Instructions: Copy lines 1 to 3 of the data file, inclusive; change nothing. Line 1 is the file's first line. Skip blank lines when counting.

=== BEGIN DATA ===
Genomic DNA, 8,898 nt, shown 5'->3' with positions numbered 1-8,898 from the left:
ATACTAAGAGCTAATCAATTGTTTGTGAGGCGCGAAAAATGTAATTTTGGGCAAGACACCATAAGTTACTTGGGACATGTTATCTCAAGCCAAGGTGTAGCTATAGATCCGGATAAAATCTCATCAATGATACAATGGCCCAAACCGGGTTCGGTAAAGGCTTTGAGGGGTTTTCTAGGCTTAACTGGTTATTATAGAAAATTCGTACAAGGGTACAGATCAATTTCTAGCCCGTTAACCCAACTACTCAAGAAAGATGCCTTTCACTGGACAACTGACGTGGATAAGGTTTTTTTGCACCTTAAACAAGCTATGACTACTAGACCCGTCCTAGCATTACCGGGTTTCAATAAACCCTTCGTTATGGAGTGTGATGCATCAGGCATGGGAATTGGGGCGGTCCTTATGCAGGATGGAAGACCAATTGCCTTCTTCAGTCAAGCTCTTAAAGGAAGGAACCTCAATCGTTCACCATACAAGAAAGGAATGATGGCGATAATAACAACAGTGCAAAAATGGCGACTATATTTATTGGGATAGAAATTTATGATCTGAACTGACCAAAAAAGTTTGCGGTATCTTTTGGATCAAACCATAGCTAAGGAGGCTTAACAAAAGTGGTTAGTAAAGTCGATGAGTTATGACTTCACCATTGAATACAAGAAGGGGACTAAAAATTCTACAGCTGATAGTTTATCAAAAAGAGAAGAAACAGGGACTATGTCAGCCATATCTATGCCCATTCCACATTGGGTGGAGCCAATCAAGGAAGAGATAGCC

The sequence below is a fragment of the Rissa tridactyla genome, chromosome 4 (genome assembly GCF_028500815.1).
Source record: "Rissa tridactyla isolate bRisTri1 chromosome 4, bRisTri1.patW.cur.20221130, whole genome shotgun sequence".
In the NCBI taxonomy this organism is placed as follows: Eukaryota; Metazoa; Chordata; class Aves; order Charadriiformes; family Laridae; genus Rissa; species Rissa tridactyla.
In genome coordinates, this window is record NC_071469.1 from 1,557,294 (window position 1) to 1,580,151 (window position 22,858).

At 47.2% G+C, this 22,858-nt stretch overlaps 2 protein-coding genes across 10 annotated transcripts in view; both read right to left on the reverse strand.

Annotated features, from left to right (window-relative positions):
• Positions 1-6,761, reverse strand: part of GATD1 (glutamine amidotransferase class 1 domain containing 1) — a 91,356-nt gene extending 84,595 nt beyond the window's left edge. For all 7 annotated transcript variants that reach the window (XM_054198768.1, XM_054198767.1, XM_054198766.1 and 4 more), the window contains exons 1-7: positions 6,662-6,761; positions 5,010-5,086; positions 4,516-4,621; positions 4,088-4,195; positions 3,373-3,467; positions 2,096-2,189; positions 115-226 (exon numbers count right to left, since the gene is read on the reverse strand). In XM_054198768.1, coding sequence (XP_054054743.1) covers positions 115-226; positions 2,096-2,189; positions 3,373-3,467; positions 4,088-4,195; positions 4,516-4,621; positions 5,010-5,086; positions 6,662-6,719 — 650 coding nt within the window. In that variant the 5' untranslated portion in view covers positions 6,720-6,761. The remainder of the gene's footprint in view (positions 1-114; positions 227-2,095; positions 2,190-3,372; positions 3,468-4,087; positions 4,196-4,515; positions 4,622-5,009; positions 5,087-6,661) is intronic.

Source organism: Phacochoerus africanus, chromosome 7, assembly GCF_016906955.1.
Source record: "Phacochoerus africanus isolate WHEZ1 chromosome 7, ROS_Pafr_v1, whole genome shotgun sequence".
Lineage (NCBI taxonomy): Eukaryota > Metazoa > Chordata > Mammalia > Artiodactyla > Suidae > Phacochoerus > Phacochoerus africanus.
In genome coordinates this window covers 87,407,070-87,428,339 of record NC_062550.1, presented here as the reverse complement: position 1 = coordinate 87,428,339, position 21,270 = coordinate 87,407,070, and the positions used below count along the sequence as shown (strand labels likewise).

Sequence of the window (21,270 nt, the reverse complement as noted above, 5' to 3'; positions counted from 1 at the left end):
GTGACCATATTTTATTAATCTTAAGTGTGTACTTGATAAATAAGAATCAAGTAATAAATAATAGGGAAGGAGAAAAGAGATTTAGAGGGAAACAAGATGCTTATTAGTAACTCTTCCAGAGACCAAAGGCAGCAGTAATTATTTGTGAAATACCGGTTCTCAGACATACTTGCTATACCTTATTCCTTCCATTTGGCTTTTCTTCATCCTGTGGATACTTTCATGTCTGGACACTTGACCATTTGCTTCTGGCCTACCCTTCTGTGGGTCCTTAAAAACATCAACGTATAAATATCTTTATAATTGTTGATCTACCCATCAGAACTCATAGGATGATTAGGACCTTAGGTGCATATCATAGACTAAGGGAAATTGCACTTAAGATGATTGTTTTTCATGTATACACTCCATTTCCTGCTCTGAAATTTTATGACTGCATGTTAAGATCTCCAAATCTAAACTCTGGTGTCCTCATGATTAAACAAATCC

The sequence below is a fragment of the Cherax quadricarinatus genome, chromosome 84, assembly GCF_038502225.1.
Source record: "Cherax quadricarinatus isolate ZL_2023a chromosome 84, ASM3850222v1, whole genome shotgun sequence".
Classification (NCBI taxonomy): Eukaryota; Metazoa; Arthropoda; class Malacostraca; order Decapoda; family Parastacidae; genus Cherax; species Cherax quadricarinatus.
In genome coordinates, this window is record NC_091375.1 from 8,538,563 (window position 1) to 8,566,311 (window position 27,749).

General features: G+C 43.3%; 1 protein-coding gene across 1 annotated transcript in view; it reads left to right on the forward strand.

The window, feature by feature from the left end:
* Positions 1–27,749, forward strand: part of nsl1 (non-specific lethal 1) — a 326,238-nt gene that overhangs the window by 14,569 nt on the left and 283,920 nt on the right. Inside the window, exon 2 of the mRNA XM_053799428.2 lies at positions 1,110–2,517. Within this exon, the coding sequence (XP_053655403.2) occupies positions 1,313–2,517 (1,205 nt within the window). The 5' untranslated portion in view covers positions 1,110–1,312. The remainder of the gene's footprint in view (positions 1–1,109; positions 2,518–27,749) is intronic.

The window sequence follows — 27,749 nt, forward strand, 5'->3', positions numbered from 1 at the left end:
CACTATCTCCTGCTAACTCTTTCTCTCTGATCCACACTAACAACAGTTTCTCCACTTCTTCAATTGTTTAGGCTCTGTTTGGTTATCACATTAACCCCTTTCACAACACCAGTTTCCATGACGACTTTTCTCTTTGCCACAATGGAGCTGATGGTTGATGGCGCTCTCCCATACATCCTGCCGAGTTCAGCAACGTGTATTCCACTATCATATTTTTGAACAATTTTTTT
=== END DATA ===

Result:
Genomic DNA, 8,898 nt, shown 5'->3' with positions numbered 1-8,898 from the left:
ATACTAAGAGCTAATCAATTGTTTGTGAGGCGCGAAAAATGTAATTTTGGGCAAGACACCATAAGTTACTTGGGACATGTTATCTCAAGCCAAGGTGTAGCTATAGATCCGGATAAAATCTCATCAATGATACAATGGCCCAAACCGGGTTCGGTAAAGGCTTTGAGGGGTTTTCTAGGCTTAACTGGTTATTATAGAAAATTCGTACAAGGGTACAGATCAATTTCTAGCCCGTTAACCCAACTACTCAAGAAAGATGCCTTTCACTGGACAACTGACGTGGATAAGGTTTTTTTGCACCTTAAACAAGCTATGACTACTAGACCCGTCCTAGCATTACCGGGTTTCAATAAACCCTTCGTTATGGAGTGTGATGCATCAGGCATGGGAATTGGGGCGGTCCTTATGCAGGATGGAAGACCAATTGCCTTCTTCAGTCAAGCTCTTAAAGGAAGGAACCTCAATCGTTCACCATACAAGAAAGGAATGATGGCGATAATAACAACAGTGCAAAAATGGCGACTATATTTATTGGGATAGAAATTTATGATCTGAACTGACCAAAAAAGTTTGCGGTATCTTTTGGATCAAACCATAGCTAAGGAGGCTTAACAAAAGTGGTTAGTAAAGTCGATGAGTTATGACTTCACCATTGAATACAAGAAGGGGACTAAAAATTCTACAGCTGATAGTTTATCAAAAAGAGAAGAAACAGGGACTATGTCAGCCATATCTATGCCCATTCCACATTGGGTGGAGCCAATCAAGGAAGAGATAGCC

The sequence below is a fragment of the Rissa tridactyla genome, chromosome 4 (genome assembly GCF_028500815.1).